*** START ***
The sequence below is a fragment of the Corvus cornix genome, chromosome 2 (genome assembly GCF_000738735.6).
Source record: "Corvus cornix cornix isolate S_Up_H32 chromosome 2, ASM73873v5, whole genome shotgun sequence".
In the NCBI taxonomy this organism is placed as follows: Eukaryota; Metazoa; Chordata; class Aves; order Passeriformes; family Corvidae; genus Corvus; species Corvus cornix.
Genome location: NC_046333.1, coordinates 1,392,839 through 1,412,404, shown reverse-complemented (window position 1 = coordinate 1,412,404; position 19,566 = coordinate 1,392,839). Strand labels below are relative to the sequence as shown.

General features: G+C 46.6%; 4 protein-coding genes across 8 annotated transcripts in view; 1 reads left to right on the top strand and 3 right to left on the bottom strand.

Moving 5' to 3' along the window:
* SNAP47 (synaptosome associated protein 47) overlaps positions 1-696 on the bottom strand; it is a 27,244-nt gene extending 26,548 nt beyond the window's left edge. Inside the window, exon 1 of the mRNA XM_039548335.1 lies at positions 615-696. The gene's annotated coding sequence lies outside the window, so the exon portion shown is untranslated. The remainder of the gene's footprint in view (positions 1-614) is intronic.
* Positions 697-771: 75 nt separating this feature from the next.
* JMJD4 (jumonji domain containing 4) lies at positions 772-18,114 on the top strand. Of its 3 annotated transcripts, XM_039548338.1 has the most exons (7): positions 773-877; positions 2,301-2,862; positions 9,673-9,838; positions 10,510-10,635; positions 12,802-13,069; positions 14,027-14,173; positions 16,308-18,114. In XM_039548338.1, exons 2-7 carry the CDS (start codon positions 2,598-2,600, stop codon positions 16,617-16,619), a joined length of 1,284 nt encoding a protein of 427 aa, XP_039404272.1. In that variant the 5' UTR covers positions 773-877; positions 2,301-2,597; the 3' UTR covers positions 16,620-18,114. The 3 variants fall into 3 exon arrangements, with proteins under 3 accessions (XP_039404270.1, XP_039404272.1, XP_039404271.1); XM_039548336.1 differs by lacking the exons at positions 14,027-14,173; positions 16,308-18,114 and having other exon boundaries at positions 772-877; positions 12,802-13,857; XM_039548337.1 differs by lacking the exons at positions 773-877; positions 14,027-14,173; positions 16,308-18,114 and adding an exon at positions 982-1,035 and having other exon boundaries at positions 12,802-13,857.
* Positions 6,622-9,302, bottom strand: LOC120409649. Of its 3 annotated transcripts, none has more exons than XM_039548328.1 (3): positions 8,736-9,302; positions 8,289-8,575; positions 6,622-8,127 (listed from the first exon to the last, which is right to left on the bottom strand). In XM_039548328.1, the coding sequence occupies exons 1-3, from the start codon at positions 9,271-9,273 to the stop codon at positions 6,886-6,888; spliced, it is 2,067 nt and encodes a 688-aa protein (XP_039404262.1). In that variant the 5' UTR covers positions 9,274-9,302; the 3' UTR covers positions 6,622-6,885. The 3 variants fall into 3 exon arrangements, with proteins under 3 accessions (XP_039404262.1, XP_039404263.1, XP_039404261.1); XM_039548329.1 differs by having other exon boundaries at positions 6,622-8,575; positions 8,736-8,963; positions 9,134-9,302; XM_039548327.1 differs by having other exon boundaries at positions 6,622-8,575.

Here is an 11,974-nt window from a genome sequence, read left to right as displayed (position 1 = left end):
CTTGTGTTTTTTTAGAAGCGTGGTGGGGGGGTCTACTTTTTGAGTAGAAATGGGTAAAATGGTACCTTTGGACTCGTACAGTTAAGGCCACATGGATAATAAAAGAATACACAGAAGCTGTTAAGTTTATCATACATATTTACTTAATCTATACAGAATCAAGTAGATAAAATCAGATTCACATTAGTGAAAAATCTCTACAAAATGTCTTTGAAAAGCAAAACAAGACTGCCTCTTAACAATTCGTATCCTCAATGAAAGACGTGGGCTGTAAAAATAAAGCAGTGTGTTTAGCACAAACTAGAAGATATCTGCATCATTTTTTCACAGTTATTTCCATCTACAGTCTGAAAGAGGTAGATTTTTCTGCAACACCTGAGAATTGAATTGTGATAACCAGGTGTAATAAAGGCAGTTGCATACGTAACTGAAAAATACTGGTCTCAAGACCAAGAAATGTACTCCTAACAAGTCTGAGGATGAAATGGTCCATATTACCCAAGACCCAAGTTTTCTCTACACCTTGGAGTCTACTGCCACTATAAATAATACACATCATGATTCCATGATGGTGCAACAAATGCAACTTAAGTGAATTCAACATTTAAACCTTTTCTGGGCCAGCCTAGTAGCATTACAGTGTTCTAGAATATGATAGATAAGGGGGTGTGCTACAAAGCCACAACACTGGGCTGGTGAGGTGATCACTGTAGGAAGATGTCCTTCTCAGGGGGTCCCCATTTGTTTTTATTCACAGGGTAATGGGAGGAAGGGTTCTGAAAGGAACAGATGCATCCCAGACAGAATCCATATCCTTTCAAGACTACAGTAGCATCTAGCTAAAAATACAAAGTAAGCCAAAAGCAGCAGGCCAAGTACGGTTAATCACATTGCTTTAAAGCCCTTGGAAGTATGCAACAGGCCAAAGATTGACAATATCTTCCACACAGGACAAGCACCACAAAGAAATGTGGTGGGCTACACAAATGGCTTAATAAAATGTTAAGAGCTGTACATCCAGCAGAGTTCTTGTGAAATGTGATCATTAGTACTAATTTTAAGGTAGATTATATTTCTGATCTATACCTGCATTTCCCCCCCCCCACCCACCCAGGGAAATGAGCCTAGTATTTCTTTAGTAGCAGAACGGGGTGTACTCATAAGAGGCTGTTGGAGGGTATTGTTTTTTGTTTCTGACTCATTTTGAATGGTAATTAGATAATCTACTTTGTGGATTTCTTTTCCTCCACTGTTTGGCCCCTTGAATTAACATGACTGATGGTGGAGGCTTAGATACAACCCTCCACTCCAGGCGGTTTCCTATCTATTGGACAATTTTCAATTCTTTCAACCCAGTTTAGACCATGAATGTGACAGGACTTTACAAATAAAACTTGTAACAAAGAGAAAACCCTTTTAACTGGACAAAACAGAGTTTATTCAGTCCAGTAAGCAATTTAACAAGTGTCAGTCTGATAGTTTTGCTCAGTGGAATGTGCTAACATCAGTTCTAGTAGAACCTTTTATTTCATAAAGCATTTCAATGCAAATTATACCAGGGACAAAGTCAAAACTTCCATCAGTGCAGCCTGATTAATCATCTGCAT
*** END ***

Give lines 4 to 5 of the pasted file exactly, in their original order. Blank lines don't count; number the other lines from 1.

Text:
Genome location: NC_046333.1, coordinates 1,392,839 through 1,412,404, shown reverse-complemented (window position 1 = coordinate 1,412,404; position 19,566 = coordinate 1,392,839). Strand labels below are relative to the sequence as shown.

General features: G+C 46.6%; 4 protein-coding genes across 8 annotated transcripts in view; 1 reads left to right on the top strand and 3 right to left on the bottom strand.